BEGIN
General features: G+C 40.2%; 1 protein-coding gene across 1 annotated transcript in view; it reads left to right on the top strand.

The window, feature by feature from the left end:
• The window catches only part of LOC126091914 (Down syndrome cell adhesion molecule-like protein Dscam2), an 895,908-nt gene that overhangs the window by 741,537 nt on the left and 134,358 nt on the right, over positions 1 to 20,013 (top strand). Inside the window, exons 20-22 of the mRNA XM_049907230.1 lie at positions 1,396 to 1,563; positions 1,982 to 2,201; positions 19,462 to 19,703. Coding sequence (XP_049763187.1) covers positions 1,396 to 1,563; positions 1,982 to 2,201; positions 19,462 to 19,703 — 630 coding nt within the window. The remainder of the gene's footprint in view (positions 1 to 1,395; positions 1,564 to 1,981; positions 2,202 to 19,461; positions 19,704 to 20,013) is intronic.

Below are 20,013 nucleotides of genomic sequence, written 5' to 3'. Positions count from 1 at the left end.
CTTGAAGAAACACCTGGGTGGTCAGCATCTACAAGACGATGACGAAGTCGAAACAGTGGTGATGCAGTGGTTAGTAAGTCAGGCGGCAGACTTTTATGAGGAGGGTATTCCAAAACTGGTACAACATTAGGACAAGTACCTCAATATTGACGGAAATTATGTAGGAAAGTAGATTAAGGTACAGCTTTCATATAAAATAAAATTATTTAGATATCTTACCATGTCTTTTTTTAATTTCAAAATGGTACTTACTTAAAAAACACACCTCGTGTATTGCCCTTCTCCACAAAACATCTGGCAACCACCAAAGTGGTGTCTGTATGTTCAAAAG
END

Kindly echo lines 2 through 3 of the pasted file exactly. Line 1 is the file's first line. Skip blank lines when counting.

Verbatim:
The window, feature by feature from the left end:
• The window catches only part of LOC126091914 (Down syndrome cell adhesion molecule-like protein Dscam2), an 895,908-nt gene that overhangs the window by 741,537 nt on the left and 134,358 nt on the right, over positions 1 to 20,013 (top strand). Inside the window, exons 20-22 of the mRNA XM_049907230.1 lie at positions 1,396 to 1,563; positions 1,982 to 2,201; positions 19,462 to 19,703. Coding sequence (XP_049763187.1) covers positions 1,396 to 1,563; positions 1,982 to 2,201; positions 19,462 to 19,703 — 630 coding nt within the window. The remainder of the gene's footprint in view (positions 1 to 1,395; positions 1,564 to 1,981; positions 2,202 to 19,461; positions 19,704 to 20,013) is intronic.